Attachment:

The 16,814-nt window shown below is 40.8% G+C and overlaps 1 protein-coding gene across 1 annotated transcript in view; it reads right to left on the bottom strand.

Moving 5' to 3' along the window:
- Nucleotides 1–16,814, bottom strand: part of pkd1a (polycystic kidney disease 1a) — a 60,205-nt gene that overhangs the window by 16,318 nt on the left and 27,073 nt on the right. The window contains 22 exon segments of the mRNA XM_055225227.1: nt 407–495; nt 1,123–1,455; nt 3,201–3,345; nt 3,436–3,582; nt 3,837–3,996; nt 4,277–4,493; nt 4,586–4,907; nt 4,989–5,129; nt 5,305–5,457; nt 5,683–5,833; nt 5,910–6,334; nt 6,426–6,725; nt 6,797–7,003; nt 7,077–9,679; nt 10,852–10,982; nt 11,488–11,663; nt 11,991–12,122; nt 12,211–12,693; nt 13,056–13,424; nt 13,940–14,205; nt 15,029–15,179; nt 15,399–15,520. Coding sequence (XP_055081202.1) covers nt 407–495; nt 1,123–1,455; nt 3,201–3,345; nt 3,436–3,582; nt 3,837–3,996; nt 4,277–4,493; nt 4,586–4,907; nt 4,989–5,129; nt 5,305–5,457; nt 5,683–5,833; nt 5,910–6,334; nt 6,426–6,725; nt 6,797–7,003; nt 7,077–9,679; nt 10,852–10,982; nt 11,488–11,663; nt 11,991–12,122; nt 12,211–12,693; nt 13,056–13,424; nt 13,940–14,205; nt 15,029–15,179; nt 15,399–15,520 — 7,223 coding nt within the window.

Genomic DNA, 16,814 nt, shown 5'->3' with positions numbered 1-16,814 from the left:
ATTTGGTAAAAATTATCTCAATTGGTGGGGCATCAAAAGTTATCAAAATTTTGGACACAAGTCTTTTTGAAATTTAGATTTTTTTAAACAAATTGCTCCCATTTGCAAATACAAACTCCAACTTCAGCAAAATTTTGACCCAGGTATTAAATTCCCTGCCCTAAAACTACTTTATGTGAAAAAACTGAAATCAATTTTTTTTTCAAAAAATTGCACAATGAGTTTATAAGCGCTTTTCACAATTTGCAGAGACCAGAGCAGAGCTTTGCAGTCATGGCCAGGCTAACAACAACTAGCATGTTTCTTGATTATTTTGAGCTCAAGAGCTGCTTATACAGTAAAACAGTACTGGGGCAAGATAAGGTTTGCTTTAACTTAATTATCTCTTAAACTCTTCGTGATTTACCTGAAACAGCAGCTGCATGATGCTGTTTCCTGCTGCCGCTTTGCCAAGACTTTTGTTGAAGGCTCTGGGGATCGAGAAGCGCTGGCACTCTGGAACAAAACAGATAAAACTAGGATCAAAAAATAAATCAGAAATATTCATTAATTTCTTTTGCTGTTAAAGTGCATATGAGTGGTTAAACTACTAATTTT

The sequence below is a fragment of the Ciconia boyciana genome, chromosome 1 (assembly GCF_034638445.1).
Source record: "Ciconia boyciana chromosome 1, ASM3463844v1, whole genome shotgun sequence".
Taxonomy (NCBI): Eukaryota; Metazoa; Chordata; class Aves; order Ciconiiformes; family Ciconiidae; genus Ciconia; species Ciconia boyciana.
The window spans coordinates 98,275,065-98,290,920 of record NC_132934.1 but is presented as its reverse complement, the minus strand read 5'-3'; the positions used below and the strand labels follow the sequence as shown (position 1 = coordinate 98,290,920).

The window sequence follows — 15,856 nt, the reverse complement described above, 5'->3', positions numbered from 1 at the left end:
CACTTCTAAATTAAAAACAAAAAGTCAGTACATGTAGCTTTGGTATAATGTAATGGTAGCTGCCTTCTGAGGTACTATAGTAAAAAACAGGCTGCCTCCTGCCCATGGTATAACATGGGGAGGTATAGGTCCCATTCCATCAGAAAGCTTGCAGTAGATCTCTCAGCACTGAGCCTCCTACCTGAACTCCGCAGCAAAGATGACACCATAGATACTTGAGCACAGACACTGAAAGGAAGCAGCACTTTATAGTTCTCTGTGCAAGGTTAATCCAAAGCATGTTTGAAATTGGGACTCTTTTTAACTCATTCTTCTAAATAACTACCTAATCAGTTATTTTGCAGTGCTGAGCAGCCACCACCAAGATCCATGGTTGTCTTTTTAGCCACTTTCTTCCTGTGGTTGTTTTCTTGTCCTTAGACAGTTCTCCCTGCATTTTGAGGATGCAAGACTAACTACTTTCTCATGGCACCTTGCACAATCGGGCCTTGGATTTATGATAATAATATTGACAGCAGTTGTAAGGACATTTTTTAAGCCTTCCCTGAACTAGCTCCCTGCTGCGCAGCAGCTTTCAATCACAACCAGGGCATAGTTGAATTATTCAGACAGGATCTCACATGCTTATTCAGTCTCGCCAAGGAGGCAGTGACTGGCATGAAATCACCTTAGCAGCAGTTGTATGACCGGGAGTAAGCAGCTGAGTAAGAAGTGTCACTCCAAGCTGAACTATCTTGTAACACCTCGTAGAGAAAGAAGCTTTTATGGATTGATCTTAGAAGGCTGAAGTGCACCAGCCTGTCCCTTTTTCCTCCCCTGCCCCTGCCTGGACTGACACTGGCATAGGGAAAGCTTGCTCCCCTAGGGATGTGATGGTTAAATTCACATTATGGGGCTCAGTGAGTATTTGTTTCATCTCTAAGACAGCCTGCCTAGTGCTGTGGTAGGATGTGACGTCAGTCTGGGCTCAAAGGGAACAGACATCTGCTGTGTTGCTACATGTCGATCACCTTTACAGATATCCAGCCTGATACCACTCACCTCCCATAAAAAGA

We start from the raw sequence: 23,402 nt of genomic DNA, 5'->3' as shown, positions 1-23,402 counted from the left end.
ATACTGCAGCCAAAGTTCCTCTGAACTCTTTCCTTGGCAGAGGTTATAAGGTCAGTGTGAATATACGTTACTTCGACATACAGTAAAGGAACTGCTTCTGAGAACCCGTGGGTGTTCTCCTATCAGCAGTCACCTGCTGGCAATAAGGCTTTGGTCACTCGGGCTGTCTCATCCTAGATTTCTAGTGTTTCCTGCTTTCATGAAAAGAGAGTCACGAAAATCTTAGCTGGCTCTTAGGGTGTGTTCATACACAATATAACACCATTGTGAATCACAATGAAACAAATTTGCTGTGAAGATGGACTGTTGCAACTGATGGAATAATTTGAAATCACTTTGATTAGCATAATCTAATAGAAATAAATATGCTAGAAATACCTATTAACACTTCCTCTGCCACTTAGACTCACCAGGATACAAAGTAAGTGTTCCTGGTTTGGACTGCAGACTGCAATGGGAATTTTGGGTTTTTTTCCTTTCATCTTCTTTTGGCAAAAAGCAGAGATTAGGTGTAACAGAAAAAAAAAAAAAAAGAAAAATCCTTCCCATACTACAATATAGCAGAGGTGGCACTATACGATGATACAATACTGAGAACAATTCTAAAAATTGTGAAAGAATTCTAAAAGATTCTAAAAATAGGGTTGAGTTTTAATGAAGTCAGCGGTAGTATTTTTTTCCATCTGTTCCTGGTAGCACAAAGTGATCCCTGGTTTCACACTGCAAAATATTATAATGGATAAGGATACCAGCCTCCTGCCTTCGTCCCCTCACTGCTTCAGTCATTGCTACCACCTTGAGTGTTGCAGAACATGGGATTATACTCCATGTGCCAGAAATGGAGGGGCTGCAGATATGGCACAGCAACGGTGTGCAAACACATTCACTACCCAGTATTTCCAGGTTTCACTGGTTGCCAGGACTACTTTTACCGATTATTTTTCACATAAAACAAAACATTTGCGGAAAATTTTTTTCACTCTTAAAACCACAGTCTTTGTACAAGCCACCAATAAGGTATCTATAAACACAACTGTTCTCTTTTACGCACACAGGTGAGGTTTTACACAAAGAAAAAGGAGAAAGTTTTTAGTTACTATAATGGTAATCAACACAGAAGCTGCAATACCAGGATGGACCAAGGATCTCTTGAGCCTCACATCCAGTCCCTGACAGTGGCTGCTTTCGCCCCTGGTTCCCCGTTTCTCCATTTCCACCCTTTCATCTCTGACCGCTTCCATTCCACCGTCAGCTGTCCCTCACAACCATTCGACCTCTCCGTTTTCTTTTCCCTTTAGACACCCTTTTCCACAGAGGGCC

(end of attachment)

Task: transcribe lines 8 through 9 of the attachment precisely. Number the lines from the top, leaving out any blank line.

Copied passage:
Taxonomy (NCBI): Eukaryota; Metazoa; Chordata; class Aves; order Ciconiiformes; family Ciconiidae; genus Ciconia; species Ciconia boyciana.
The window spans coordinates 98,275,065-98,290,920 of record NC_132934.1 but is presented as its reverse complement, the minus strand read 5'-3'; the positions used below and the strand labels follow the sequence as shown (position 1 = coordinate 98,290,920).